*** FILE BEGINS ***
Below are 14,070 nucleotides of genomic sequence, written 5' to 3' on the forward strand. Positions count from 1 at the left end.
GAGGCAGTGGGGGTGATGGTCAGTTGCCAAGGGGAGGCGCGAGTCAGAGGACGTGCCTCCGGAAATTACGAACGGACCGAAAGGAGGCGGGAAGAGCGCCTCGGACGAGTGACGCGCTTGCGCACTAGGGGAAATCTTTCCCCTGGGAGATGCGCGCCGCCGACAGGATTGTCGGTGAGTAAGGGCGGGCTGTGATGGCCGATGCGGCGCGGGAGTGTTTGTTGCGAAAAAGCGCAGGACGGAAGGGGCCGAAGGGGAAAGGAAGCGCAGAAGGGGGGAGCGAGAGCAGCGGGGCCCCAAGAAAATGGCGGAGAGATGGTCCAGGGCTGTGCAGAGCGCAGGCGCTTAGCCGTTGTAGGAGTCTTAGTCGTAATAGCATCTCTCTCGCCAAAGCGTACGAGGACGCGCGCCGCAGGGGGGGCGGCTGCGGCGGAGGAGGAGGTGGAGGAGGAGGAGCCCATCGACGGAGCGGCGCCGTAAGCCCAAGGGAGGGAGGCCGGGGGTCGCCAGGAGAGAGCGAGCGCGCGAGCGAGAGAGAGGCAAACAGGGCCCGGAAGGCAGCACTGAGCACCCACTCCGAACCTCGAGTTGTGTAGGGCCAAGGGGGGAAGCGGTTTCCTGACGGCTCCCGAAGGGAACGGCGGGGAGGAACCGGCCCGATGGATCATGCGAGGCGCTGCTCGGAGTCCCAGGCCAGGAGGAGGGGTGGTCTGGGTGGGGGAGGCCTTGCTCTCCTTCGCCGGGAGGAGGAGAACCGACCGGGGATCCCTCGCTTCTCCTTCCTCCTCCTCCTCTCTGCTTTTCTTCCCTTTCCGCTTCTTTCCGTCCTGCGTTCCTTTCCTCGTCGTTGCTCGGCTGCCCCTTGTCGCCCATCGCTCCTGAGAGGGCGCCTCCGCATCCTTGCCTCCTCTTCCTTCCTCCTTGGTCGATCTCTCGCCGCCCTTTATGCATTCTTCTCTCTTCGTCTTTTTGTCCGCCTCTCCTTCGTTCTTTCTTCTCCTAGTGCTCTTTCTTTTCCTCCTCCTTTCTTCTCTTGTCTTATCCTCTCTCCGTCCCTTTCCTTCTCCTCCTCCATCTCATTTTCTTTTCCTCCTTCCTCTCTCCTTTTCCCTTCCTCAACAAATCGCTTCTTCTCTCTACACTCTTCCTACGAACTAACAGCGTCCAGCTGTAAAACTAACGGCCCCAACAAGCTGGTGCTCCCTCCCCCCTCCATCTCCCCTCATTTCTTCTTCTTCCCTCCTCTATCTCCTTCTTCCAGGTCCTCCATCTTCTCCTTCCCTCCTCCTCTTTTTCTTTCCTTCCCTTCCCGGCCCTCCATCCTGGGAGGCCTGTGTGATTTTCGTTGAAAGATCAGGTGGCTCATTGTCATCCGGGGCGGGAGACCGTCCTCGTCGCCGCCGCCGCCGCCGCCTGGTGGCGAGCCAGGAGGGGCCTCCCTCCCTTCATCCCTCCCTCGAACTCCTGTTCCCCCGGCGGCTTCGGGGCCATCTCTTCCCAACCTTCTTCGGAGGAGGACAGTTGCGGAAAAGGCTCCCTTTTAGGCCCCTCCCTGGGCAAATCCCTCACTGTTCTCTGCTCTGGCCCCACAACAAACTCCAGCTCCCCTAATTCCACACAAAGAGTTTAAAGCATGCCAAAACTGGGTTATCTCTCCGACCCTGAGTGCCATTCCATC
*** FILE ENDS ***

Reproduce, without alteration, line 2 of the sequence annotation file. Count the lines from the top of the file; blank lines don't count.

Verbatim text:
GAGGCAGTGGGGGTGATGGTCAGTTGCCAAGGGGAGGCGCGAGTCAGAGGACGTGCCTCCGGAAATTACGAACGGACCGAAAGGAGGCGGGAAGAGCGCCTCGGACGAGTGACGCGCTTGCGCACTAGGGGAAATCTTTCCCCTGGGAGATGCGCGCCGCCGACAGGATTGTCGGTGAGTAAGGGCGGGCTGTGATGGCCGATGCGGCGCGGGAGTGTTTGTTGCGAAAAAGCGCAGGACGGAAGGGGCCGAAGGGGAAAGGAAGCGCAGAAGGGGGGAGCGAGAGCAGCGGGGCCCCAAGAAAATGGCGGAGAGATGGTCCAGGGCTGTGCAGAGCGCAGGCGCTTAGCCGTTGTAGGAGTCTTAGTCGTAATAGCATCTCTCTCGCCAAAGCGTACGAGGACGCGCGCCGCAGGGGGGGCGGCTGCGGCGGAGGAGGAGGTGGAGGAGGAGGAGCCCATCGACGGAGCGGCGCCGTAAGCCCAAGGGAGGGAGGCCGGGGGTCGCCAGGAGAGAGCGAGCGCGCGAGCGAGAGAGAGGCAAACAGGGCCCGGAAGGCAGCACTGAGCACCCACTCCGAACCTCGAGTTGTGTAGGGCCAAGGGGGGAAGCGGTTTCCTGACGGCTCCCGAAGGGAACGGCGGGGAGGAACCGGCCCGATGGATCATGCGAGGCGCTGCTCGGAGTCCCAGGCCAGGAGGAGGGGTGGTCTGGGTGGGGGAGGCCTTGCTCTCCTTCGCCGGGAGGAGGAGAACCGACCGGGGATCCCTCGCTTCTCCTTCCTCCTCCTCCTCTCTGCTTTTCTTCCCTTTCCGCTTCTTTCCGTCCTGCGTTCCTTTCCTCGTCGTTGCTCGGCTGCCCCTTGTCGCCCATCGCTCCTGAGAGGGCGCCTCCGCATCCTTGCCTCCTCTTCCTTCCTCCTTGGTCGATCTCTCGCCGCCCTTTATGCATTCTTCTCTCTTCGTCTTTTTGTCCGCCTCTCCTTCGTTCTTTCTTCTCCTAGTGCTCTTTCTTTTCCTCCTCCTTTCTTCTCTTGTCTTATCCTCTCTCCGTCCCTTTCCTTCTCCTCCTCCATCTCATTTTCTTTTCCTCCTTCCTCTCTCCTTTTCCCTTCCTCAACAAATCGCTTCTTCTCTCTACACTCTTCCTACGAACTAACAGCGTCCAGCTGTAAAACTAACGGCCCCAACAAGCTGGTGCTCCCTCCCCCCTCCATCTCCCCTCATTTCTTCTTCTTCCCTCCTCTATCTCCTTCTTCCAGGTCCTCCATCTTCTCCTTCCCTCCTCCTCTTTTTCTTTCCTTCCCTTCCCGGCCCTCCATCCTGGGAGGCCTGTGTGATTTTCGTTGAAAGATCAGGTGGCTCATTGTCATCCGGGGCGGGAGACCGTCCTCGTCGCCGCCGCCGCCGCCGCCTGGTGGCGAGCCAGGAGGGGCCTCCCTCCCTTCATCCCTCCCTCGAACTCCTGTTCCCCCGGCGGCTTCGGGGCCATCTCTTCCCAACCTTCTTCGGAGGAGGACAGTTGCGGAAAAGGCTCCCTTTTAGGCCCCTCCCTGGGCAAATCCCTCACTGTTCTCTGCTCTGGCCCCACAACAAACTCCAGCTCCCCTAATTCCACACAAAGAGTTTAAAGCATGCCAAAACTGGGTTATCTCTCCGACCCTGAGTGCCATTCCATC